In vitro cartilage formation of composites of synovium-derived mesenchymal stem cells with collagen gel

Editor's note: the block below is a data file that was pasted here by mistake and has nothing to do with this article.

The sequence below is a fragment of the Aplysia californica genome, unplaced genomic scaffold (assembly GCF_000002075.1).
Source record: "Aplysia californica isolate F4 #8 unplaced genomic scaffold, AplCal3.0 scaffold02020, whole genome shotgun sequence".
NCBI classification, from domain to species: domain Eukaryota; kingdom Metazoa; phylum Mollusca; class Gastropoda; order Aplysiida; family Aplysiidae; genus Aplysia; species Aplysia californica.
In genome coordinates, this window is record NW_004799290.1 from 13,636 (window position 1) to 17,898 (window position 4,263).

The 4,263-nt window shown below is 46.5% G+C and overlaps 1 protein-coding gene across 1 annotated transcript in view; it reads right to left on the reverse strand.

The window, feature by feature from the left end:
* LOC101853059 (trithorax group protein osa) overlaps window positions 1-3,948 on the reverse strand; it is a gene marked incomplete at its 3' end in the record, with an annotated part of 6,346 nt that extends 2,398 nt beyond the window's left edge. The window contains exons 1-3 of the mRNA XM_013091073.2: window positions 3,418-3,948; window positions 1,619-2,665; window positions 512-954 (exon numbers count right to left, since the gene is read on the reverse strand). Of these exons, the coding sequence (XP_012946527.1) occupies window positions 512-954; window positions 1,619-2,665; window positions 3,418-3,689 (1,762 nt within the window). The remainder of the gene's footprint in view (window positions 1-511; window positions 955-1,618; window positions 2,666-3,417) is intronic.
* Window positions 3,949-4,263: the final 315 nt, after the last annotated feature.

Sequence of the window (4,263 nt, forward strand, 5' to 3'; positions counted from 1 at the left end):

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Graft implantation is one of the more popular procedures for repairing cartilage defects; however, sacrifices of the donor site have been an issue. Mesenchymal stem cells (MSCs) are a fascinating source for regenerative medicine because they can be harvested in a less invasive manner and are easily isolated and expanded, with multipotentiality including chondrogenesis. MSCs can be isolated from various adult mesenchymal tissues including synovium. Here, we attempted to form cartilage from the composites of synovium-derived MSCs with collagen gel in vitro. After 21 days of culture, the composites had increased their cartilage matrix, as demonstrated by toluidine blue staining and immunohistochemistry for type II collagen. The composites consisting of 5×107 and 108 cells/ml in gel were richer in proteoglycans than those consisting of lower cell densities. After 1 day, MSCs/gel composites contracted and the diameter decreased by 30%; however, they were stable thereafter. Round cells with short processes producing collagen fibrils showing a similar morphology to that of chondrocytes were seen in the composites by transmission electron microscopy. During composite culture, chondroitin sulfate and mRNA expression for cartilage-related genes increased, demonstrating cartilage maturation. Using an optimized method, we obtained cartilage discs with a diameter of 7 mm and a thickness of 500 μm. Our procedure should thus make it possible to produce a large cartilage matrix in vitro. The tissue engineering of autologous cartilage from the composites of synovium-derived MSCs with collagen gel in vitro for transplantation may be a future alternative to graft implantation for patients with cartilage defects.